Bruce Levingston’s pianism is also fine on a new Sono Luminus CD containing Bach and Bach transcriptions, but here too the program is rather odd – certainly a mixed bag – and as a result, this is also a (+++) recording. Levingston is quite happy to use all the resources of a modern piano to bring out what he sees as the emotional core of the works here, which include Reger, Siloti and Kurtág transcriptions as well as two particularly wonderful Bach keyboard works, the Prelude and Fugue in B minor, BWV 869 and the Chromatic Fantasy and Fugue, BWV 903. This Prelude and Fugue features contrapuntal complexity that never sounds quite right on the piano, which is essentially a harmonic instrument; and Levingston’s focus is the emotional communication of the piece rather than its structure, an approach that is certainly pianistic but not especially true to the composer’s intentions. The Chromatic Fantasy and Fugue, one of Bach’s most forward-looking works, fares better here, perhaps because it contains some genuinely modern-sounding elements that seem to make Levingston particularly comfortable. Being a work that somewhat transcends its time, the Chromatic Fantasy and Fugue can also stand up better than many of Bach’s other pieces to piano performance – although it always sounds best when skillfully played as Bach intended, on the instruments of his time. Levingston here seems to be using Bach as an emotional touchstone for the world première recordings of the brand-new works that open and close the CD. Timo Andres’ Heavy Sleep is apparently a primary concern of Levingston here, since it gives the disc its overall title. The work is yet another of many musical meditations on death, inspired in this case by a poem called Nocturne by Swedish poet Tomas Tranströmer. It would be unreasonable to expect an audience to know the poem or to be required to search for connections between the poet’s words and Andres’ music; Levingston opens the CD by simply letting Andres’ piece flow in its unhurried but never magisterial way. Then, after the Bach and Bach transcriptions, Levingston gets to the longest work on the disc, the five-movement El Male Rachamim, which Mohammed Fairouz wrote as a tribute to his late teacher, György Ligeti. This piece too takes its title from a poem, in this case one by Yehuda Amichai; the title means “God, full of mercy,” and the poem is based on a Jewish funeral prayer. The music itself – which, again, has to stand on its own, even for people who do not know the poem, or Ligeti, or Fairouz’ relationship to his teacher – is reasonably effective, including a certain amount of tension-and-release and a kind of dance of death midway through. Fairouz’ work actually contains some echoes of Ligeti, just as Andres’ in some ways echoes Bach (and, for that matter, Chopin). So this CD in its totality does have a certain degree of unity of theme and approach. But this is true only in a rather forced and academic way: heard simply as a sequence of musical pieces, Levingston’s recital, taken as a whole, is less effective than are some of its parts.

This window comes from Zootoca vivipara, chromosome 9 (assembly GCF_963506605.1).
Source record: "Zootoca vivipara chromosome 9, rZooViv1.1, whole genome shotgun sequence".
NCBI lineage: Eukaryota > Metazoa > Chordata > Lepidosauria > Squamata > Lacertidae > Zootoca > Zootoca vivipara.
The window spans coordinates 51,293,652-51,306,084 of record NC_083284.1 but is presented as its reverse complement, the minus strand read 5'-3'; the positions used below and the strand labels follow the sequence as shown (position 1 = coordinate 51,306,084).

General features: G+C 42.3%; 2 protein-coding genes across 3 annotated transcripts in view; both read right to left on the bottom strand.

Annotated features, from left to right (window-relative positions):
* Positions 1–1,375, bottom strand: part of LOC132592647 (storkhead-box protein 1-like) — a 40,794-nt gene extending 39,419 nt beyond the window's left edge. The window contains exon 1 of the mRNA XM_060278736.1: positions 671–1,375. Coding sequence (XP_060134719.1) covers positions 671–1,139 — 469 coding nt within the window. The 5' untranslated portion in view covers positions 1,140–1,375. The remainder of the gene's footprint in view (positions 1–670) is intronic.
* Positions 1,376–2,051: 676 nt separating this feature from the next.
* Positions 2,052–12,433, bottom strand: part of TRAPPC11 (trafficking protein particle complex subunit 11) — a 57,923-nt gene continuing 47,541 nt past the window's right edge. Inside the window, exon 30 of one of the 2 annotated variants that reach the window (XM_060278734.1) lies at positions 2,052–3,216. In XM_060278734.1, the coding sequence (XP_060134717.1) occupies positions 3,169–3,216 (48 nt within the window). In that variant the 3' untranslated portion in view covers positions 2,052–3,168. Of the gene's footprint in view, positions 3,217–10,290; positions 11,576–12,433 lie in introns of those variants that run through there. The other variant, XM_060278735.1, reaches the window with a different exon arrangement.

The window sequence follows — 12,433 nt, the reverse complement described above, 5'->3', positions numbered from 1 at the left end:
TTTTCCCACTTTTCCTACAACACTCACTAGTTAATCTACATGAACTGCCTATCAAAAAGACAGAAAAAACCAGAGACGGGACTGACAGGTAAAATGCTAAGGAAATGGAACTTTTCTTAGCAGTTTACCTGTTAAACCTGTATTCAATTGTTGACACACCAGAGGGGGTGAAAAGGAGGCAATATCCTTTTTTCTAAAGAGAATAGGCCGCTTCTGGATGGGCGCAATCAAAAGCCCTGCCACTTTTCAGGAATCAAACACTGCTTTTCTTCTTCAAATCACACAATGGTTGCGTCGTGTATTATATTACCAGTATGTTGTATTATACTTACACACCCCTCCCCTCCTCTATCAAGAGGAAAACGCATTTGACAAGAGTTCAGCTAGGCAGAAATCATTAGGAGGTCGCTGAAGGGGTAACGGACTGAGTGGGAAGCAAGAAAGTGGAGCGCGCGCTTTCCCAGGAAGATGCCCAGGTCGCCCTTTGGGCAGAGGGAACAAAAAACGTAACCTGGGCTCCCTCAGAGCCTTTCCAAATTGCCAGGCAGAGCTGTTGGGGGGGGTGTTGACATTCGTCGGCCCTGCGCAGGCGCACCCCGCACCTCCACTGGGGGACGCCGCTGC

Even in Bach’s own time, analysts, including other composers, were trying to determine the key to his unusually sublime and effective style. Johann Joaquin Quantz, for example, attributed the effectiveness of Bach to his seamless mingling of Italian and French stylistic elements, saying that Bach’s choice of the best elements of different countries’ musical styles produced Bach’s unique German one. Quantz (1697-1773) had his own ideas of style, especially as it related to the flute, for which he composed hundreds of concertos and sonatas and about which he wrote a highly respected treatise that is still used for information on performance practices of the 18th century. Quantz is nowadays as well-known as the flute teacher, flute maker and court composer to Frederick II of Prussia, known as Frederick the Great (1712-1786), as for his own poised and graceful compositions. The monarch himself, often spoken of as a highly skilled flute performer until tooth loss and gout-related hand swelling compromised his technique (he stopped playing altogether in 1780), is almost totally unknown as a composer. A new (++++) Hungaroton CD of seven of Frederick the Great’s flute sonatas – all of them world première recordings – makes it possible to judge Frederick’s accomplishments in composition, and shows him in quite a favorable light. None of the sonatas breaks any major new ground, and all of them pretty much follow Quantz’s models, but they are uniformly well-made and contain their share of surprises – a striking B-flat minor flourish to open No. 182 in B-flat major, for example. Like Quantz, Frederick composed in keys more remote than the usual ones used for the flute in the 18th century, and he had some fondness for minor ones: four of the seven sonatas on this disc are in minor keys. (Bach’s Musical Offering, dedicated to Frederick, is in C minor, and the virtuosic trio sonata within it was written for Frederick to play the flute part – indicating that the monarch had considerable ability as a performer.) The Hungaroton performances – which use a tuning of A=385Hz, even lower than that used in the new Academy of Ancient Music and Concerto Köln discs – are uniformly first-rate. And they use instruments carefully created as replicas of those of Frederick’s and Bach’s time – indeed, Mary Oleskiewicz’s flute is based on one made by Quantz. The chance to hear Frederick the Great’s flute sonatas performed so well and with such a focus on historic instruments and practices is one not to be missed by anybody interested in music created in Bach’s time by a monarch of rare musical talent.